There’s no single ingredient that will make or break your health. In an otherwise well-balanced diet—meaning one that has plenty of fresh fruits and vegetables, whole grains, and modest amounts of sweets and fried foods—cooking with lard now and then will not make a huge difference in the healthfulness of your diet.

Olive oil is the healthiest choice out of common cooking fats, but there are some foods where the texture of lard is needed and olive oil is not a good replacement—specifically in Latin foods like tamales and empanadas, or in a pie crust.

The push to reduce saturated fat has led to the rise of common substitutes for lard—such as vegetable shortening. We now know that these substitutes are often made up of partially hydrogenated fats (trans fats) which are associated with higher health risks than the saturated fat they were designed to replace.

Photo credit: canyonos - Getty Images
Photo credit: canyonos - Getty Images

This affects certain cultures more than others. Because some cultures traditionally use lard more, they may be facing the choice of choosing between the traditional option (lard), the substitute (vegetable shortening), or avoiding that food completely.

This is why there’s no clear yes or no answer when it comes to lard. The best choice of fat depends on the situation! If you’re making a food that can use olive oil, then go with the olive oil to get the most unsaturated fats. But if the choice is between lard and a vegetable shortening (like in the case of tamales or baked goods), lard may be the healthier choice.

What type of lard should you buy?

The two main types of lard you can buy are fresh lard and shelf-stable lard. Fresh lard is usually just the rendered pork fat, while shelf-stable lard usually contains some amount of hydrogenated fat to preserve freshness.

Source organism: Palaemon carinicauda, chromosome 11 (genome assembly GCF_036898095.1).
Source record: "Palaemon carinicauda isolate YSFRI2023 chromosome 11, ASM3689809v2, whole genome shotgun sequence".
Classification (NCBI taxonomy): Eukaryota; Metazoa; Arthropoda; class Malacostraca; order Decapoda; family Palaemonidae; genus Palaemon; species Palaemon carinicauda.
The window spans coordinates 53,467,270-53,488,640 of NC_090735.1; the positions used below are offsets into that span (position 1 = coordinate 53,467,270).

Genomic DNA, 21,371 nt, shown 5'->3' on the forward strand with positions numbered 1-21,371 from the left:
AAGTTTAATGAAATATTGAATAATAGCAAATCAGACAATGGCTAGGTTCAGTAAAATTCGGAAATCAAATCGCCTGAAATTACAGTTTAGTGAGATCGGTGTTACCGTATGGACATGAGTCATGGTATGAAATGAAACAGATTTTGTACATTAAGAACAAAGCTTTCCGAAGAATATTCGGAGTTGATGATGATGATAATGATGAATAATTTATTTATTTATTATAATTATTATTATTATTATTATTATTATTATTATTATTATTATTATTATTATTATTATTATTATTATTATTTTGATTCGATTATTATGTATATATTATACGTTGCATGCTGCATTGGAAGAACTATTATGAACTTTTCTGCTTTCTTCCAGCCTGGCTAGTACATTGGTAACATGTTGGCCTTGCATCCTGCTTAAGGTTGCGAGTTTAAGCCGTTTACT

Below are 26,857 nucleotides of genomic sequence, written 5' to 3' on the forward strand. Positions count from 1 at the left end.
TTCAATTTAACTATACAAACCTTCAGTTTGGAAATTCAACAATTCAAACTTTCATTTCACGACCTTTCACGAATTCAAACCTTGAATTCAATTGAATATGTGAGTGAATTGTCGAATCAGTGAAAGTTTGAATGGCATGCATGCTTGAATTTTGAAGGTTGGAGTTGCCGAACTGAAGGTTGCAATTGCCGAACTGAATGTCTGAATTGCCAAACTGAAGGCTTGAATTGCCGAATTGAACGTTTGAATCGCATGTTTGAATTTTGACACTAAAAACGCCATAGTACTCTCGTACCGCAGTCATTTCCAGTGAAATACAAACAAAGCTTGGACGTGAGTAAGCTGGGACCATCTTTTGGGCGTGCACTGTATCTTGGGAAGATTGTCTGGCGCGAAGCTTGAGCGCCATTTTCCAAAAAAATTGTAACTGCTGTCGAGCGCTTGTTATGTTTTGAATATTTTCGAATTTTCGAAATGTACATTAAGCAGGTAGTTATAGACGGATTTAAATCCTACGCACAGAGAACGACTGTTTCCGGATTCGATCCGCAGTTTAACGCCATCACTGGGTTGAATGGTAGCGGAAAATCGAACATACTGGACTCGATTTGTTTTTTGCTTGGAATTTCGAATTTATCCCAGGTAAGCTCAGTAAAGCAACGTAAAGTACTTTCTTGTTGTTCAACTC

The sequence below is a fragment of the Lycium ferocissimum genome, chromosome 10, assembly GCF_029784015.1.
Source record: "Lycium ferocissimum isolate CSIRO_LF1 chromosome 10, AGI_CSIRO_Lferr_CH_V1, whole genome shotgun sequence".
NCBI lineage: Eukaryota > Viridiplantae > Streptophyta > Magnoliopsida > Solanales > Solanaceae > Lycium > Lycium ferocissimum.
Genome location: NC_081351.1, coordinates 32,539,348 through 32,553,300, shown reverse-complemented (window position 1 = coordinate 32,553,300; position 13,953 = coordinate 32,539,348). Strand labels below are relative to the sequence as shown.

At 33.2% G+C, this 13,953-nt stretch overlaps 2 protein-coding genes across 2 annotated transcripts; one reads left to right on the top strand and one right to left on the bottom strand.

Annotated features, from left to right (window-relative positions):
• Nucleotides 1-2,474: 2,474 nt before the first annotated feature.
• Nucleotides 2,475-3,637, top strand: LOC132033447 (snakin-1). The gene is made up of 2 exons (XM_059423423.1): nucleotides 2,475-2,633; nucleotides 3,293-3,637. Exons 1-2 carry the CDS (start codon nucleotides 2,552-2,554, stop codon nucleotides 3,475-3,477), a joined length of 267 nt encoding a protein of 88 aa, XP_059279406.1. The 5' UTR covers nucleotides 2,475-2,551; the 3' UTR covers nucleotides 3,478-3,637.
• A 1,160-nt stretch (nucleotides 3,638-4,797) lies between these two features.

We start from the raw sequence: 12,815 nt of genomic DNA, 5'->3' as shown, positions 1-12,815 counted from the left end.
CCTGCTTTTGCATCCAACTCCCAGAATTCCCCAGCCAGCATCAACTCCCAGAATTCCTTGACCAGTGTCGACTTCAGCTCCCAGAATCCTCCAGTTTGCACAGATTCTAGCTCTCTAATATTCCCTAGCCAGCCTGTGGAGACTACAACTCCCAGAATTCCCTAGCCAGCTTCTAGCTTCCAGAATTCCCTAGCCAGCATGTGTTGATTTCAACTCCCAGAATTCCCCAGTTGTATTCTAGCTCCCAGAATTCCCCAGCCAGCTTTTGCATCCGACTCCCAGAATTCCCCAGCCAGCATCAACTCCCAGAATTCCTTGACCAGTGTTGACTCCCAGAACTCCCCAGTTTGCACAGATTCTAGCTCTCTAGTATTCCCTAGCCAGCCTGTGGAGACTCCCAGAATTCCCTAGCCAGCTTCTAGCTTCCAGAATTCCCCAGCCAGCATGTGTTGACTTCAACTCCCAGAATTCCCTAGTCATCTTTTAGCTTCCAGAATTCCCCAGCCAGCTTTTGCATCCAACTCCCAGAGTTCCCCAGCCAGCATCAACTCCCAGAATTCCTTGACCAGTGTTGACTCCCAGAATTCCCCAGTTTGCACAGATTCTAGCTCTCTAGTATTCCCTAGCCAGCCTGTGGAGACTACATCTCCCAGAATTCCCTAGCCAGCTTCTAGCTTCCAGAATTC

The fresh, refrigerated lard is the healthiest option. The shelf-stable option could potentially have some trans fats—just like the vegetable shortening—so it may pose some extra health risks than fresh lard.

Where to buy lard

The type of lard you want will help you decide where to buy it. The grocery store will most likely have shelf-stable lard in the international or Hispanic aisle, and there’s a chance they’ll have some fresh lard with the meats. You can also find both shelf-stable and fresh lard at your local Hispanic market.


Another great option is to visit your local butcher, where you can either buy fresh lard or you can ask for fresh back fat so you can render your own lard at home! This is your best bet to avoid potentially harmful trans fats, but keep in mind fresh lard will not keep as long as the shelf-stable variety.

The bottom line: When should you choose lard?

Lard is not made up exclusively of saturated fats, it actually contains a good amount of unsaturated fats as well! And there are certain dishes that require the texture of lard. Using lard in these dishes is a healthier option than a highly processed replacement like vegetable shortening, but lard should still be enjoyed in moderation and you should still make room for more unsaturated fats like olive oil in your diet.